Another of Dr. Salzman's recent books is Russia in War and Revolution: General William V. Judson's Accounts from Petrograd, 1917-1918. Judson was the U.S. Military Attache and Chief of the American Military Mission in Russia in 1917. Judson was also an eyewitness to the Bolshevik Revolution and, once again, Dr. Salzman brings to light the invaluable first hand accounts and analyses of the characters, expectations and tribulations of this full scale 20th century revolution.

Dr. Salzman teaches our courses in International Relations, Russian Politics and Chinese Politics.

Peter J. Woolley (Ph.D., University of Pittsburgh), teaches in the field of comparative politics and writes in the field of defense policy and American politics. Dr. Woolley's most recent book is Japan's Navy: Politics and Paradox, 1971-2000 (Lynne-Rienner, 2000)  His is also co-editor of American Politics: Core Argument and Current Controversy (Prentice-Hall, 1998 and 2002). His analyses of defense policy have appeared in a variety of professional journals including Conflict Quarterly, Asian Survey, Strategic Review, The Journal of Conflict Studies, The Journal of East and West Studies, and the Naval War College Review. In addition to American Politics, Dr. Woolley teaches courses on the causes of war, the phenomenon of terrorism, political geography, and American foreign policy.

Some More Faculty Introductions!

In addition to our full-time faculty, we make good use of the talents of a number of visiting professors, guest lecturers, and adjunct professors. All of these bring highly focused specialties to our curriculum.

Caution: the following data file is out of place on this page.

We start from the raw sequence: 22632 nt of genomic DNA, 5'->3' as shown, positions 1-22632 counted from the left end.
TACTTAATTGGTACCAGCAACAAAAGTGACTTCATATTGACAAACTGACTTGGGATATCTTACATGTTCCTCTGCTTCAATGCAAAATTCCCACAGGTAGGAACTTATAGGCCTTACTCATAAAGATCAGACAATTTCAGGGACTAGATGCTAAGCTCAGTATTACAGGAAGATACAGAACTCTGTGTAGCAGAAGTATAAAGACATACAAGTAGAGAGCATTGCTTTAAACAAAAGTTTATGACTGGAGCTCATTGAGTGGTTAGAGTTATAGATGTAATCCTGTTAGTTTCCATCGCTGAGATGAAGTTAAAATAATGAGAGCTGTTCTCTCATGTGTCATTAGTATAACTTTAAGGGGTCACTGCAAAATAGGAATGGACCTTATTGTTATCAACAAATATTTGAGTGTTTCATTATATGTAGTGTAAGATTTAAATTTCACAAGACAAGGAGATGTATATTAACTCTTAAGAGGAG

Jack Bernardo (Ph.D. University of Tennessee), has spent a career in public administration. He has been a city manager, has managed non-profit organizations, and is an expert grant-writer. Dr. Bernardo teaches courses in American Government, Public Administration, and Intergovernmental Relations.

Ram Kishan (LL.B., University of Delhi) spent a long and satisfying career in the senior civil service of the Indian govenrment, including one stint as Director of the Cabinet Secretariat, managing all phases of foreign policy development. He joins us now to offer an array of courses in comparative government.

Dennis Pope (Ph.D., Rutgers University) after spending a harrowing career in state and local politics and administration is now giving us the benefit of his combination of scholarship and experience. Dr. Pope teaches courses on Environmental Politics and State and Local Government.

John Schiemann (Ph.D., Columbia University), has theoretical specialties in comparative politics and political theory and a regional specialty in Eastern Europe.  His research interests in comparative politics include transitions to democracy, institutional origins and change, and the politics of Eastern Europe, especially Hungary.  His research interests in Political Theory include rational action theory, contemporary analytical and normative political theory, and Friedrich Nietzsche.  Professor Schiemann teaches courses in comparative politics, political theory, and american government.  He has published in the American Journal of Political Science as well as in The Journal of Theoretical Politics.  He also contributed a chapter to Mixed Member Electoral Systems: The Best of Both Worlds (Oxford University Press) and is working on a book manuscript on institutional choice during democratic transitions.

Last revised: 04.26.01